North Adams Transcript
by Charles Schneider (Fantagraphics)
Delving into the hidden world of secret societies of the Victorian Age in America, Charles Schneider blows the lid on the craziness, but it’s not quite the sort of unhinged activity you would have expected.
Reality -- and old catalogs -- reveal that behind the scenes in groups like the Modern Woodmen of America and other popular lodges in the early 20th century there was a lot of activity involving mechanical goats, collapsing chairs, devil costumes and electric currents.
These revelations are culled from listings in DeMoulin Brothers Catalog No. 439 -- a collector’s item from 1930 reprinted in "Burlesque Paraphernalia" that features scores of initiation gadgets and costumes for secret brotherhoods looking to spice up their routines.
Schneider starts the book with a fascinating history not only of the use of these items, but also a detailed rundown on the history of the company that made them. It still exists, although it now specializes in marching band uniforms -- not enough lodges looking for gadgetry to amend their hijinks anymore.
The actual catalog is a wishbook of possible DIY projects for the clever or crazy -- a dog show stunt set that features canine masks and collapsable dog houses, the electric (and apparently unstoppable) teeter totter, goat blood mix for drinking, a baby bouncer with electric carpet, exploding golf balls, collapsable stairs, the so-called "branding and whirling table" and plenty of other items with which to injure and horrify future candidates.
The catalog also highlights some offensive humor from yesteryear, including a baby doll for lodge candidates to train in preparation for being an at-home daddy as a way to mock women’s suffrage, and of course the ever-popular "race costumes."
The catalog also includes the section "Suggestions And Directions For Introducing And Using Our Burlesque And Side Degree Paraphernailia" for fraternal orders that needed a script prior to taking advantage of items like the Bucking Couch and the Invisible Paddle Machine.
As retail histories go, this is a vibrant one -- if nothing else, it lets you know what foolishness your grandfather was up to when he looks back to the good old days and bemoans "these kids today." At least these kids today aren’t making a habit of using a Lifting And Spanking Machine on their friends.
"The Way Out"
(Temporary Residence Limited)
Spoken word and abstract soundscapes, with music finding direction through the found sounds contained in the songs -- it must be a new release from The Books.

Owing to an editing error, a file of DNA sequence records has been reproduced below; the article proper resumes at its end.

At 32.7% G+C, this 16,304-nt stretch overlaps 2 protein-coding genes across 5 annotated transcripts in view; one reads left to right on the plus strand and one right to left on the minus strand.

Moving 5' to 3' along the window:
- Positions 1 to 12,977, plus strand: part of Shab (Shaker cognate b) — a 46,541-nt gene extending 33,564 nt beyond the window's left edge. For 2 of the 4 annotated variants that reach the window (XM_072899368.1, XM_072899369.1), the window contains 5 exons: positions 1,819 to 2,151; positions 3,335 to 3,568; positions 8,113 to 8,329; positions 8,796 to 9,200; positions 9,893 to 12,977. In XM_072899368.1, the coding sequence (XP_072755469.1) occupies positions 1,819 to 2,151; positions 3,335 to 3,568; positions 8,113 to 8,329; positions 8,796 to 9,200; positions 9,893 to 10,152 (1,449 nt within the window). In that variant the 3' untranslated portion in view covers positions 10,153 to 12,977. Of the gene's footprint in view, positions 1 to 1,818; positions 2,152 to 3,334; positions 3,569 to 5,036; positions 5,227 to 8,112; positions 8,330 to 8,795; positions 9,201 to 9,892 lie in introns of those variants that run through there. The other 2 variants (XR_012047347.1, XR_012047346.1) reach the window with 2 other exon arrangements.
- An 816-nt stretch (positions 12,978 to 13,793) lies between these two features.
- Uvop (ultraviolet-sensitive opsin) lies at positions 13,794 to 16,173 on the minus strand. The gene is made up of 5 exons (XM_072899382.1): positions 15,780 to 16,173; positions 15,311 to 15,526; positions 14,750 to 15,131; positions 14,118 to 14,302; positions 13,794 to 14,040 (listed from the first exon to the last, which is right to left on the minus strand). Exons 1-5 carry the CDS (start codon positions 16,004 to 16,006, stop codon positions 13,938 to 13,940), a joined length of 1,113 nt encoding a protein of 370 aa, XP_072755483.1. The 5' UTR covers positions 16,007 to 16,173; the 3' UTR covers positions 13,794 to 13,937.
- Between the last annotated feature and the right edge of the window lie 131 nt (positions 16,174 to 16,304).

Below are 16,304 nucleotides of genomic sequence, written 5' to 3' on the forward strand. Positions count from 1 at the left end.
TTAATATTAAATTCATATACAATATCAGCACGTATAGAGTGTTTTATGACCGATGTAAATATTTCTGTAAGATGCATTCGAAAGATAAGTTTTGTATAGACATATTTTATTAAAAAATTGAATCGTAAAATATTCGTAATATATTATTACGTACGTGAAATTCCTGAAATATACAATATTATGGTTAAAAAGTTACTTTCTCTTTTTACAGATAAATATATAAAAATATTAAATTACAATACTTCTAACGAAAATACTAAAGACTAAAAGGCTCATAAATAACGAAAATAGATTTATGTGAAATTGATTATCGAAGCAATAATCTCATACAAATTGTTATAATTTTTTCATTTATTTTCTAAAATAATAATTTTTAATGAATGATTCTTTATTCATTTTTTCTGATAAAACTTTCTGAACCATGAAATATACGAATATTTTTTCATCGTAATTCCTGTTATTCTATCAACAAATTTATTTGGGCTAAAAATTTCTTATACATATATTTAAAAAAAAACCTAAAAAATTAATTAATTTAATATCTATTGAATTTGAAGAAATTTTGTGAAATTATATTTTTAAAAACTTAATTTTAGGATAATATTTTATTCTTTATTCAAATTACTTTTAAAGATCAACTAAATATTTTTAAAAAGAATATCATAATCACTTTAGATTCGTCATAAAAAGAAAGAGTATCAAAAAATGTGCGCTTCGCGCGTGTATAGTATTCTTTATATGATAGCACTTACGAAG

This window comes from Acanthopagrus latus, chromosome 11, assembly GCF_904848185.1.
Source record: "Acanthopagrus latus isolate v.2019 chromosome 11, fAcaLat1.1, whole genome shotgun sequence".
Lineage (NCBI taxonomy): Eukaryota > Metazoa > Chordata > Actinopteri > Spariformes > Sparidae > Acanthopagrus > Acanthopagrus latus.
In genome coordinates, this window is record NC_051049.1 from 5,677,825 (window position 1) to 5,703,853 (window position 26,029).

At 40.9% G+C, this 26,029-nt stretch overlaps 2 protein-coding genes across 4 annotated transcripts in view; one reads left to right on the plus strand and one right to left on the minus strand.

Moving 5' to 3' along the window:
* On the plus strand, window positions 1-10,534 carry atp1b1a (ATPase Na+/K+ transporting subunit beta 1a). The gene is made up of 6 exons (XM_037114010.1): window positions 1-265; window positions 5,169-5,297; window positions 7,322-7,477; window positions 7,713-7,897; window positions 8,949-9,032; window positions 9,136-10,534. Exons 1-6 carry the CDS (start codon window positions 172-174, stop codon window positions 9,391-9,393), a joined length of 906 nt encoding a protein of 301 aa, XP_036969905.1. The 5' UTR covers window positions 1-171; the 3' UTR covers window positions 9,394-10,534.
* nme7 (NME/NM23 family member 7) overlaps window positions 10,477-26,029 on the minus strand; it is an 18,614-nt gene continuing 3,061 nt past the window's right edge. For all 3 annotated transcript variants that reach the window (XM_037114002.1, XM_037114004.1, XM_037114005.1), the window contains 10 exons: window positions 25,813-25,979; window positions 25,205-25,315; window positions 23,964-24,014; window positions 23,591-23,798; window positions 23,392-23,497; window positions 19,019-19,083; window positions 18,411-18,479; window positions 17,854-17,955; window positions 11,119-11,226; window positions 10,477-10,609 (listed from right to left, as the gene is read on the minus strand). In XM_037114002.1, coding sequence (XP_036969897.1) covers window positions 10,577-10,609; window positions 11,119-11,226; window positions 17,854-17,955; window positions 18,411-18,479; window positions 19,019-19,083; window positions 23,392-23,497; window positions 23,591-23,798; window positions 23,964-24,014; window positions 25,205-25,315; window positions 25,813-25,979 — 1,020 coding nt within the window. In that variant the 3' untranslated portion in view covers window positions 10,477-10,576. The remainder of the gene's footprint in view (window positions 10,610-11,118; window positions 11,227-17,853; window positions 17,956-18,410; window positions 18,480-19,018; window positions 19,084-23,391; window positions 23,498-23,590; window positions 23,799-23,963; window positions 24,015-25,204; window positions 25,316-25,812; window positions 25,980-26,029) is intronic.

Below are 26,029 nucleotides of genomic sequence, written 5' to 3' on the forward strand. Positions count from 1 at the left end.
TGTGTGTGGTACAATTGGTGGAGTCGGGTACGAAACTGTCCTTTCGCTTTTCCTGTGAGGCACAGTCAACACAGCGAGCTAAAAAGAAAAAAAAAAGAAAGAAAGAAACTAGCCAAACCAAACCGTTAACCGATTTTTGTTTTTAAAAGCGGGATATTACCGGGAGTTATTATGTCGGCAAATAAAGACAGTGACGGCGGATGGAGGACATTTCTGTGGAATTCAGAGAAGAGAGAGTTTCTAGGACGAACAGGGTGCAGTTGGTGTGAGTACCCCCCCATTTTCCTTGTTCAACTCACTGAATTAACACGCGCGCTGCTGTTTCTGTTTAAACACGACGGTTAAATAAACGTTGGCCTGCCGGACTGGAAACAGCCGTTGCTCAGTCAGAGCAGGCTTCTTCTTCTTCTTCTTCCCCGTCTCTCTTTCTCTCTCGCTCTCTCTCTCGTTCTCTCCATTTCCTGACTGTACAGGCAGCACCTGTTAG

Balancing the urgent with the ethereal, the eclectic duo of Nick Zammuto and Paul de Jong returns with an ambitious album, their first in several years.
In the universe of The Books, all sounds constitute music; it’s just that some of them are produced on musical instruments, while others are made with various objects lying around and the lost utterances of spoken-word records that take on mystical meaning when taken out of their context and transplanted into one of these songs. The best prog-rock band in the world couldn’t offer anything quite so cryptic as the instructional greetings on the opening track "Group Autogenics 1."
The Books aren’t lazy souls, though, and this isn’t a collection of found sound slapped on top of weird electronic doodlings. There’s musicianship and plenty of ideas being unleashed here, as well as studio tricks that glide alongside the analog sounds to create a hybrid experience between two sonic worlds. Manipulated, edited, sampled spoken word is made to twist around the instrumentation to create a groove that is both other worldly and entirely warm on tracks such as "I Didn’t Know That" and "A Cold Freezin’ Night," which features the goofy sing-song ramblings of two kids going nuts with their tape recorder to the point of bloodlust.
One of the major gems on the album is "I Am Who I Am," a high-speed thumping ramble that features edited samples from a Salvation Army preacher’s sermon about Exodus 3:14. Variations on God’s proclamation of "I am that I am" is transformed into a defiant name check of oneself. This is followed up with "Chain of Missing Links," a lilting piece culled from a meditation tape.
Another high point is "The Story of Hip Hop," which mixes together samples from a 1950s Christian children’s record about a grasshopper name Hip Hop with modern beats and some refrains created by the use of an electronic guitar bow.
Throughout the album there is an undertone of science within the absurdity and mysticism. Coupled with the technology engaged to create the work, that may be at the center of the statement being made here -- the multi-disciplinary aural stew that results is the ultimate proof that the duo’s theory works.
Zammuto has lamented about the loss of "scientific freeplay" in the era of corporate funding, and how he moved from chemistry to music in pursuit of analysis and creation less constrained by the systems that scientists find themselves trapped in. Zammuto desired unbridled discovery through the tools and knowledge available.
He made the right decision in his move, and an even better one in embracing the musical mind of de Jong as his partner in the journey. That’s exactly what this Books album sounds like -- the joyful pursuit of something not yet known -- and it’s what will keep it something to listen to again and again and again.
The Books will perform at the Solid Sound Festival at Mass MoCA tonight. They can be found online at thebooksmusic.tumblr.com.